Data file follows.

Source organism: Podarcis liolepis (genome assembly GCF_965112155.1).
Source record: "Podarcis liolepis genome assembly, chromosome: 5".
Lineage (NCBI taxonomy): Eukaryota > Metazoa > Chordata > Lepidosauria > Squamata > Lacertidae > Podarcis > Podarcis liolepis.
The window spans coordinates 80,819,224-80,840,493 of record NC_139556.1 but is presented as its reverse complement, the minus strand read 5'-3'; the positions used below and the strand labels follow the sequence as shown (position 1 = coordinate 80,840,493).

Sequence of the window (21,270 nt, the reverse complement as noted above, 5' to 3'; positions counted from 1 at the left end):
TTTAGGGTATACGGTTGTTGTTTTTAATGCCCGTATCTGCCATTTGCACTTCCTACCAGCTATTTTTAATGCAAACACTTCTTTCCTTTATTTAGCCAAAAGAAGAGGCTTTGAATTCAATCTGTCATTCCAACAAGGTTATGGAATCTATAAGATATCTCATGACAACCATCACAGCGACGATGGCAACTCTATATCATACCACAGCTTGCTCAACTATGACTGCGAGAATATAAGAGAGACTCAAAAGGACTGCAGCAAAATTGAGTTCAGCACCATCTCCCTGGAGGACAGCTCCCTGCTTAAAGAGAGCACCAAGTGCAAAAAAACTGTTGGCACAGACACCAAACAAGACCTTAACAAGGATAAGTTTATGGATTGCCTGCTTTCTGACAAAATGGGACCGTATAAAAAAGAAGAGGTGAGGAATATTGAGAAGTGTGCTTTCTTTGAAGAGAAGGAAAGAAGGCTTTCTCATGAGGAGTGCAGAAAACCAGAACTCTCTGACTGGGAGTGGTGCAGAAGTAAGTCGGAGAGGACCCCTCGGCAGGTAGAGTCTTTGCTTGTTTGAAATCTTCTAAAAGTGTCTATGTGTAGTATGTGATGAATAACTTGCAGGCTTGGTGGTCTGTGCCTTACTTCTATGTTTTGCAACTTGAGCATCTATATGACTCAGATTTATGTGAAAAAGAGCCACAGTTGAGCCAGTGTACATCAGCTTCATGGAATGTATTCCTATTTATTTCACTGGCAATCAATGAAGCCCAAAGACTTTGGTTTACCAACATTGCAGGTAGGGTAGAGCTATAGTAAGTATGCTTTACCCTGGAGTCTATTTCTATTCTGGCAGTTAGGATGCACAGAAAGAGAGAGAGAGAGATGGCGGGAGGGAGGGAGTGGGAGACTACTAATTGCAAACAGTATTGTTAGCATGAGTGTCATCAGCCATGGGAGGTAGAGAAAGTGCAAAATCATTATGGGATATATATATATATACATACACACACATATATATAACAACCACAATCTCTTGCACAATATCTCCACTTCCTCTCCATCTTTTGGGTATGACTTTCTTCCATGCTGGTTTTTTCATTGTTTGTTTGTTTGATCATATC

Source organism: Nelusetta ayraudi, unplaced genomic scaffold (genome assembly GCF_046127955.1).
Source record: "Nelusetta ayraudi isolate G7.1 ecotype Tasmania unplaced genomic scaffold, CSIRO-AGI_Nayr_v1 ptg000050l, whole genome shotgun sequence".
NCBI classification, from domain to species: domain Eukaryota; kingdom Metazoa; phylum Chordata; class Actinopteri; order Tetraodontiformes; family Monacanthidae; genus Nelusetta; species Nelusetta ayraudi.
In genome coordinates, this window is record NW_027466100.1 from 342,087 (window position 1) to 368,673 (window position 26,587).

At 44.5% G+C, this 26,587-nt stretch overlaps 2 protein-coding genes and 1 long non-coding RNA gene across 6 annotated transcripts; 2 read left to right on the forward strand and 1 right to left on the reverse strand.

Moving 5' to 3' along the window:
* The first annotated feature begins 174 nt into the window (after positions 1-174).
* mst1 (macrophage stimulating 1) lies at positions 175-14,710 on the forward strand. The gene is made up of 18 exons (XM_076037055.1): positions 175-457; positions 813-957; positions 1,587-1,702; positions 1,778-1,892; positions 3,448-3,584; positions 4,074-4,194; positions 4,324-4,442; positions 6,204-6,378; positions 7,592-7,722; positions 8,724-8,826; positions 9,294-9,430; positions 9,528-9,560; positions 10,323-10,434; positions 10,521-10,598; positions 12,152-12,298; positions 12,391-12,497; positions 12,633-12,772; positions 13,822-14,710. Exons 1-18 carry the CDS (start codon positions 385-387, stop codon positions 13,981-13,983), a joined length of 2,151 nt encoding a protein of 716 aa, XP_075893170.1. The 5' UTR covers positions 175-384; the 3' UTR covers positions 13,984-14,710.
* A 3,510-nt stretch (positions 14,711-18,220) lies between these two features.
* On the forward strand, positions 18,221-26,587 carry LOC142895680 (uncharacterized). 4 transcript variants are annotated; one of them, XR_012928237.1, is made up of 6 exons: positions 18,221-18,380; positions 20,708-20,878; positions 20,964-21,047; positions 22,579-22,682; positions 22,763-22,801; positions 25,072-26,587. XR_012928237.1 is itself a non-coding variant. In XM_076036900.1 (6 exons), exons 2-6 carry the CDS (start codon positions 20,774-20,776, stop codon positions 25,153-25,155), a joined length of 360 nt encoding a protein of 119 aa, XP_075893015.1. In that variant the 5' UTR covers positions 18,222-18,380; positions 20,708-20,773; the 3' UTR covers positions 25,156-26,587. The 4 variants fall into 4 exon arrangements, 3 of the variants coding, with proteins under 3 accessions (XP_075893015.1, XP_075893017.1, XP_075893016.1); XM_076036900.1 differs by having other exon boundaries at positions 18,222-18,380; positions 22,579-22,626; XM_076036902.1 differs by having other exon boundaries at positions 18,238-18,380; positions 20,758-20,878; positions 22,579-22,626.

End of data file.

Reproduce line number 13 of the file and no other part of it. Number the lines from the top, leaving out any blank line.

* The first annotated feature begins 174 nt into the window (after positions 1-174).